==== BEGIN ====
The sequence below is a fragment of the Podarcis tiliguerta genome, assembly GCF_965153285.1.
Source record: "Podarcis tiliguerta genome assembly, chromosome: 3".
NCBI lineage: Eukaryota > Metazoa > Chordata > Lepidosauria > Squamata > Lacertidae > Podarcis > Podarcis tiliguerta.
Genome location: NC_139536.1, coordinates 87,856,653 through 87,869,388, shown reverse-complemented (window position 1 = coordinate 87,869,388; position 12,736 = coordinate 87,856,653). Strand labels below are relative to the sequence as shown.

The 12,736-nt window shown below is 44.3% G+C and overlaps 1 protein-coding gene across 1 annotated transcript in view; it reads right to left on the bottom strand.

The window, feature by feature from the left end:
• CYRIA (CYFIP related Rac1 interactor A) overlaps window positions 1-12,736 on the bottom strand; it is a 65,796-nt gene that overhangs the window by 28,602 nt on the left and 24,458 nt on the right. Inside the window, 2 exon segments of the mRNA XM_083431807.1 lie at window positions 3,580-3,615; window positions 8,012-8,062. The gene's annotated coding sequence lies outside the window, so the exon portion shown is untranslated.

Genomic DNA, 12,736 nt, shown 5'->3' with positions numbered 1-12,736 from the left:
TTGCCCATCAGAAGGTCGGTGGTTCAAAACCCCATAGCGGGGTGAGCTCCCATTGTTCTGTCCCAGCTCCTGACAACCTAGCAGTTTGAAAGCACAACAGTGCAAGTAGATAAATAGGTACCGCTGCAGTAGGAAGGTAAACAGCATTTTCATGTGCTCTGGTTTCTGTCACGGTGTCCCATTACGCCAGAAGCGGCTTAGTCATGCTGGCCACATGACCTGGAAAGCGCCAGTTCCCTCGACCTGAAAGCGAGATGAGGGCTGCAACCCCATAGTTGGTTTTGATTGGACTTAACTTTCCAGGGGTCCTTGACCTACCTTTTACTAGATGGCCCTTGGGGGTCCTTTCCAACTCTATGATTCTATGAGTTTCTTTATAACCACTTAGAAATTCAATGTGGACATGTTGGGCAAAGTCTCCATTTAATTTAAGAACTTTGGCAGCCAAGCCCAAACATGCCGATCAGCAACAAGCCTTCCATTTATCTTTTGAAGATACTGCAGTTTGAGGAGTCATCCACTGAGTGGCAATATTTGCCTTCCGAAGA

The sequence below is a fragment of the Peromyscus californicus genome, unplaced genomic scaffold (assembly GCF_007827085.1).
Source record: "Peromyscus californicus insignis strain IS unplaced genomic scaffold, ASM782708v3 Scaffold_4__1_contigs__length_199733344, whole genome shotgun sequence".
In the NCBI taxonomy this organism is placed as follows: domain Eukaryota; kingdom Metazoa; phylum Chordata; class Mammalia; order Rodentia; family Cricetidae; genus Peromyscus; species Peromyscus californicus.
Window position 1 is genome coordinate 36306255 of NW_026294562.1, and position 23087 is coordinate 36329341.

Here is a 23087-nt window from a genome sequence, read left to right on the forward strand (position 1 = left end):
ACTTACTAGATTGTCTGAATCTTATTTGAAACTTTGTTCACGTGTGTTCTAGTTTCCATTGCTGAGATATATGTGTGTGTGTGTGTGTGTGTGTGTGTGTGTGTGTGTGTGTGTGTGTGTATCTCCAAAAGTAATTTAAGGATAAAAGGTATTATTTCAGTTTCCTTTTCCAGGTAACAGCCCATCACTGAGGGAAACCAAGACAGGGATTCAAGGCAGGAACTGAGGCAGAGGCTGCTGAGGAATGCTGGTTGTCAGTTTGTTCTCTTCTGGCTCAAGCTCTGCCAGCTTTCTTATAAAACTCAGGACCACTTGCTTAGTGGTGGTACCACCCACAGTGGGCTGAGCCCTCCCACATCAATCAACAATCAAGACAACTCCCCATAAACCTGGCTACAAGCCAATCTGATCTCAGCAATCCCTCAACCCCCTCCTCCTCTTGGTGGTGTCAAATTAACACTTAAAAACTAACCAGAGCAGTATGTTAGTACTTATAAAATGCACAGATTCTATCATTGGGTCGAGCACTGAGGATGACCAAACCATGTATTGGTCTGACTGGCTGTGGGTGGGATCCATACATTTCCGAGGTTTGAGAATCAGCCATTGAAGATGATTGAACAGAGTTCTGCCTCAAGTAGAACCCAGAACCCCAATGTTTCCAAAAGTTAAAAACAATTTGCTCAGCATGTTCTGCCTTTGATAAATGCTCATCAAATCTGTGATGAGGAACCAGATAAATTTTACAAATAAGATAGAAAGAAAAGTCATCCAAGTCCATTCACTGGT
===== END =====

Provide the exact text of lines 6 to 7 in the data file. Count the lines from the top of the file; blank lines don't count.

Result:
The window, feature by feature from the left end:
• CYRIA (CYFIP related Rac1 interactor A) overlaps window positions 1-12,736 on the bottom strand; it is a 65,796-nt gene that overhangs the window by 28,602 nt on the left and 24,458 nt on the right. Inside the window, 2 exon segments of the mRNA XM_083431807.1 lie at window positions 3,580-3,615; window positions 8,012-8,062. The gene's annotated coding sequence lies outside the window, so the exon portion shown is untranslated.